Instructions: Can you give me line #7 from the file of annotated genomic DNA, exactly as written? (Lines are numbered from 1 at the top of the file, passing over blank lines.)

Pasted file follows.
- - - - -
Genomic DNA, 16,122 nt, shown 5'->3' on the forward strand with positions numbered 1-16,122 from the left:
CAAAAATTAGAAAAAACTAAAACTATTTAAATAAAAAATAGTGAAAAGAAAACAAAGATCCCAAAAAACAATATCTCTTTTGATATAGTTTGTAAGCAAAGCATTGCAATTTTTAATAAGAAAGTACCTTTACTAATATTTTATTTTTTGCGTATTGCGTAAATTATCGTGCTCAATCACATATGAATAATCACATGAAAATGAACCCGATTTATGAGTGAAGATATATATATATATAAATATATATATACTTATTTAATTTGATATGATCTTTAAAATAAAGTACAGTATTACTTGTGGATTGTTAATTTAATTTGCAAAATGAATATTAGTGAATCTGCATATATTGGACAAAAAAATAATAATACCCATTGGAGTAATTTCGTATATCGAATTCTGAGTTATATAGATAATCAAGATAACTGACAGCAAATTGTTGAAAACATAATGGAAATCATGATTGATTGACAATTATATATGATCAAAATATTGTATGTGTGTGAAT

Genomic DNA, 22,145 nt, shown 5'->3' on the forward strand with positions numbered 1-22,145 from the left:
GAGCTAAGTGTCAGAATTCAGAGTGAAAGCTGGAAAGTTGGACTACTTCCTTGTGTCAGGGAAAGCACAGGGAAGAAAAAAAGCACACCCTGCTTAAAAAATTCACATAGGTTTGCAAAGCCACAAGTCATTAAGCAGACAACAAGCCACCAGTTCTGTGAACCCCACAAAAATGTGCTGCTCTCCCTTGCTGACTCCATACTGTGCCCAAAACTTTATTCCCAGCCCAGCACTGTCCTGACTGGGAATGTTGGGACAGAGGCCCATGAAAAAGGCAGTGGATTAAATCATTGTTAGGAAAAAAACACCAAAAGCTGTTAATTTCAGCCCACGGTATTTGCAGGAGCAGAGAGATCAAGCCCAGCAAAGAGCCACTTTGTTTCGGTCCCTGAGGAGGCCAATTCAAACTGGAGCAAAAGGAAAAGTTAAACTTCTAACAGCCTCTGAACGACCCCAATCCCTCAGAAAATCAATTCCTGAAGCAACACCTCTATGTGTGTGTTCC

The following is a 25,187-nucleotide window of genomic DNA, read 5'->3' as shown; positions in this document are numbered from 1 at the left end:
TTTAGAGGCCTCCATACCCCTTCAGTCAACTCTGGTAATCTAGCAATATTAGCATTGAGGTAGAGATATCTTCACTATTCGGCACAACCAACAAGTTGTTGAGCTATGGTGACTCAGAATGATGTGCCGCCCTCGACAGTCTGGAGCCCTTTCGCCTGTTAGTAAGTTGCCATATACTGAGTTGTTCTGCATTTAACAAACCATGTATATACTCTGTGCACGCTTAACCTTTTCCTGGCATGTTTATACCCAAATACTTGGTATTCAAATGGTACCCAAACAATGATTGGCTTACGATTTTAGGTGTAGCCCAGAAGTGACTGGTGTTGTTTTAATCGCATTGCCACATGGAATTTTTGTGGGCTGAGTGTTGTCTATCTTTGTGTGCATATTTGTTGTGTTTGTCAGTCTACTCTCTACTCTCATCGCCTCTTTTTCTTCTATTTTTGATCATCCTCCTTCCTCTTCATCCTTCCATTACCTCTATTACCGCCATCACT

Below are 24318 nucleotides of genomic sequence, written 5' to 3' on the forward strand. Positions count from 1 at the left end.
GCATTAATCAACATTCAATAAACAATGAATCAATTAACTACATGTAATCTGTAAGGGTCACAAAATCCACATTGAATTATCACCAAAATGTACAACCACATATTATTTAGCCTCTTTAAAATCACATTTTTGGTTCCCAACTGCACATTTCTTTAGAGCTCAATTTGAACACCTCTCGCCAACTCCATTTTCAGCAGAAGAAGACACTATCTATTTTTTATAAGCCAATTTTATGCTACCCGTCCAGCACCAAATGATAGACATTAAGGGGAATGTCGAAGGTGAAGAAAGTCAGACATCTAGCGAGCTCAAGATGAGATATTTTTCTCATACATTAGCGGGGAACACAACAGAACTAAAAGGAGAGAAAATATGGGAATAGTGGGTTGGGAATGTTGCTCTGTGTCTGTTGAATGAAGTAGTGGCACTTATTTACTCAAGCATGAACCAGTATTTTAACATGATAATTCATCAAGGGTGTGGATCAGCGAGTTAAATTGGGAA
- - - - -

Below are 24318 nucleotides of genomic sequence, written 5' to 3' on the forward strand. Positions count from 1 at the left end.